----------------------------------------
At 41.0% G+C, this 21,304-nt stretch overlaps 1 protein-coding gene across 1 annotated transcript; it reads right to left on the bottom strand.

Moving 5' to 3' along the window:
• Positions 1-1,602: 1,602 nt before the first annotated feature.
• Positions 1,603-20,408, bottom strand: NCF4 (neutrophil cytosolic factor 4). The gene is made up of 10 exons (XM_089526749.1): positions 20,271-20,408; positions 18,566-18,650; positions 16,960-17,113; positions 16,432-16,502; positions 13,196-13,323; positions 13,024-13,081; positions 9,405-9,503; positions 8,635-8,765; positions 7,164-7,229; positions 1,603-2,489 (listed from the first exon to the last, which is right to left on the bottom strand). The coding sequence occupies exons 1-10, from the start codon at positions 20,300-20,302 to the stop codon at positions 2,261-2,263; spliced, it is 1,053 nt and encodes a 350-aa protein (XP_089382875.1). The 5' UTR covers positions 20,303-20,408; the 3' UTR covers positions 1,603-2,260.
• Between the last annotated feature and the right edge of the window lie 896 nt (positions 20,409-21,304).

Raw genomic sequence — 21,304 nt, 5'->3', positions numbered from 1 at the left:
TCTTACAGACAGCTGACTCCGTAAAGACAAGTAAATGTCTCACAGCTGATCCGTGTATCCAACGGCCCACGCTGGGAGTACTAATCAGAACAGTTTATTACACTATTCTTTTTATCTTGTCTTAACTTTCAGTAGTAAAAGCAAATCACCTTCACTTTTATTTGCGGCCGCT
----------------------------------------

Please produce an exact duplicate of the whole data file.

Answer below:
At 41.0% G+C, this 21,304-nt stretch overlaps 1 protein-coding gene across 1 annotated transcript; it reads right to left on the bottom strand.

Moving 5' to 3' along the window:
• Positions 1-1,602: 1,602 nt before the first annotated feature.
• Positions 1,603-20,408, bottom strand: NCF4 (neutrophil cytosolic factor 4). The gene is made up of 10 exons (XM_089526749.1): positions 20,271-20,408; positions 18,566-18,650; positions 16,960-17,113; positions 16,432-16,502; positions 13,196-13,323; positions 13,024-13,081; positions 9,405-9,503; positions 8,635-8,765; positions 7,164-7,229; positions 1,603-2,489 (listed from the first exon to the last, which is right to left on the bottom strand). The coding sequence occupies exons 1-10, from the start codon at positions 20,300-20,302 to the stop codon at positions 2,261-2,263; spliced, it is 1,053 nt and encodes a 350-aa protein (XP_089382875.1). The 5' UTR covers positions 20,303-20,408; the 3' UTR covers positions 1,603-2,260.
• Between the last annotated feature and the right edge of the window lie 896 nt (positions 20,409-21,304).

Raw genomic sequence — 21,304 nt, 5'->3', positions numbered from 1 at the left:
TCTTACAGACAGCTGACTCCGTAAAGACAAGTAAATGTCTCACAGCTGATCCGTGTATCCAACGGCCCACGCTGGGAGTACTAATCAGAACAGTTTATTACACTATTCTTTTTATCTTGTCTTAACTTTCAGTAGTAAAAGCAAATCACCTTCACTTTTATTTGCGGCCGCT